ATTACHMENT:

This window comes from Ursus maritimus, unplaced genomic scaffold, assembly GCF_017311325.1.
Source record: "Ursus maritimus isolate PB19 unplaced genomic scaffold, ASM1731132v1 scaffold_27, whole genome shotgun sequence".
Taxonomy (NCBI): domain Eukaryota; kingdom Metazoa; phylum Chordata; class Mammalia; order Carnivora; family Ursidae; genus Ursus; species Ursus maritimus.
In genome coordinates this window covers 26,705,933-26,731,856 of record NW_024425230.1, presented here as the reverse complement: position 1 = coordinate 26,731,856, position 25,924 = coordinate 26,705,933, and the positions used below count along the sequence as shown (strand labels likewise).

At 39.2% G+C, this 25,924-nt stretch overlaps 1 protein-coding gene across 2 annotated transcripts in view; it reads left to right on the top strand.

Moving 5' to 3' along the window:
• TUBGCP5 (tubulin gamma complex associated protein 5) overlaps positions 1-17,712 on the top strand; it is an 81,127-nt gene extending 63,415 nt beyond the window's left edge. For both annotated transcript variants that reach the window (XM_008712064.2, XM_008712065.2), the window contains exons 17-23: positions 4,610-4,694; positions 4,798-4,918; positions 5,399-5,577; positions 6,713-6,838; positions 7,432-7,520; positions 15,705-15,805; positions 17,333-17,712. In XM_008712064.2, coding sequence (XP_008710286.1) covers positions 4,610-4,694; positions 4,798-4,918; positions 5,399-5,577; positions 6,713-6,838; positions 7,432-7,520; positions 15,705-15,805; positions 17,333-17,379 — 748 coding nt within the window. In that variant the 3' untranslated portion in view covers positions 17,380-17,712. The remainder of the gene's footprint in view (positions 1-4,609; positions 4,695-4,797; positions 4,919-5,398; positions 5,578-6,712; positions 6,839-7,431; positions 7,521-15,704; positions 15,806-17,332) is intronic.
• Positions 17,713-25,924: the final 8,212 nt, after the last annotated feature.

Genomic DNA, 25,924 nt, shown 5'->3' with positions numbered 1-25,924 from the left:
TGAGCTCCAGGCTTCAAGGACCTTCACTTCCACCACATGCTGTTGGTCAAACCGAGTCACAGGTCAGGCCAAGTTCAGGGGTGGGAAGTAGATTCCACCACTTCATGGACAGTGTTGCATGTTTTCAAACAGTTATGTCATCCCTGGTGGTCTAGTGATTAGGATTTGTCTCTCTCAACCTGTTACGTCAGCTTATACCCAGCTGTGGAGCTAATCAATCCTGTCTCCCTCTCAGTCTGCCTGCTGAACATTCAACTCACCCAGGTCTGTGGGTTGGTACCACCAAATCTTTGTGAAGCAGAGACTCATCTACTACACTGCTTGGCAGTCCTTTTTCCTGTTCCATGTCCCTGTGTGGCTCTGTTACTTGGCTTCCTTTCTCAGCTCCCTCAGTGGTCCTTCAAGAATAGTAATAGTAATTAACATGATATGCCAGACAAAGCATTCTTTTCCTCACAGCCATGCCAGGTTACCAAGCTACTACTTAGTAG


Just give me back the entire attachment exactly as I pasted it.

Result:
This window comes from Ursus maritimus, unplaced genomic scaffold, assembly GCF_017311325.1.
Source record: "Ursus maritimus isolate PB19 unplaced genomic scaffold, ASM1731132v1 scaffold_27, whole genome shotgun sequence".
Taxonomy (NCBI): domain Eukaryota; kingdom Metazoa; phylum Chordata; class Mammalia; order Carnivora; family Ursidae; genus Ursus; species Ursus maritimus.
In genome coordinates this window covers 26,705,933-26,731,856 of record NW_024425230.1, presented here as the reverse complement: position 1 = coordinate 26,731,856, position 25,924 = coordinate 26,705,933, and the positions used below count along the sequence as shown (strand labels likewise).

At 39.2% G+C, this 25,924-nt stretch overlaps 1 protein-coding gene across 2 annotated transcripts in view; it reads left to right on the top strand.

Moving 5' to 3' along the window:
• TUBGCP5 (tubulin gamma complex associated protein 5) overlaps positions 1-17,712 on the top strand; it is an 81,127-nt gene extending 63,415 nt beyond the window's left edge. For both annotated transcript variants that reach the window (XM_008712064.2, XM_008712065.2), the window contains exons 17-23: positions 4,610-4,694; positions 4,798-4,918; positions 5,399-5,577; positions 6,713-6,838; positions 7,432-7,520; positions 15,705-15,805; positions 17,333-17,712. In XM_008712064.2, coding sequence (XP_008710286.1) covers positions 4,610-4,694; positions 4,798-4,918; positions 5,399-5,577; positions 6,713-6,838; positions 7,432-7,520; positions 15,705-15,805; positions 17,333-17,379 — 748 coding nt within the window. In that variant the 3' untranslated portion in view covers positions 17,380-17,712. The remainder of the gene's footprint in view (positions 1-4,609; positions 4,695-4,797; positions 4,919-5,398; positions 5,578-6,712; positions 6,839-7,431; positions 7,521-15,704; positions 15,806-17,332) is intronic.
• Positions 17,713-25,924: the final 8,212 nt, after the last annotated feature.

Genomic DNA, 25,924 nt, shown 5'->3' with positions numbered 1-25,924 from the left:
TGAGCTCCAGGCTTCAAGGACCTTCACTTCCACCACATGCTGTTGGTCAAACCGAGTCACAGGTCAGGCCAAGTTCAGGGGTGGGAAGTAGATTCCACCACTTCATGGACAGTGTTGCATGTTTTCAAACAGTTATGTCATCCCTGGTGGTCTAGTGATTAGGATTTGTCTCTCTCAACCTGTTACGTCAGCTTATACCCAGCTGTGGAGCTAATCAATCCTGTCTCCCTCTCAGTCTGCCTGCTGAACATTCAACTCACCCAGGTCTGTGGGTTGGTACCACCAAATCTTTGTGAAGCAGAGACTCATCTACTACACTGCTTGGCAGTCCTTTTTCCTGTTCCATGTCCCTGTGTGGCTCTGTTACTTGGCTTCCTTTCTCAGCTCCCTCAGTGGTCCTTCAAGAATAGTAATAGTAATTAACATGATATGCCAGACAAAGCATTCTTTTCCTCACAGCCATGCCAGGTTACCAAGCTACTACTTAGTAG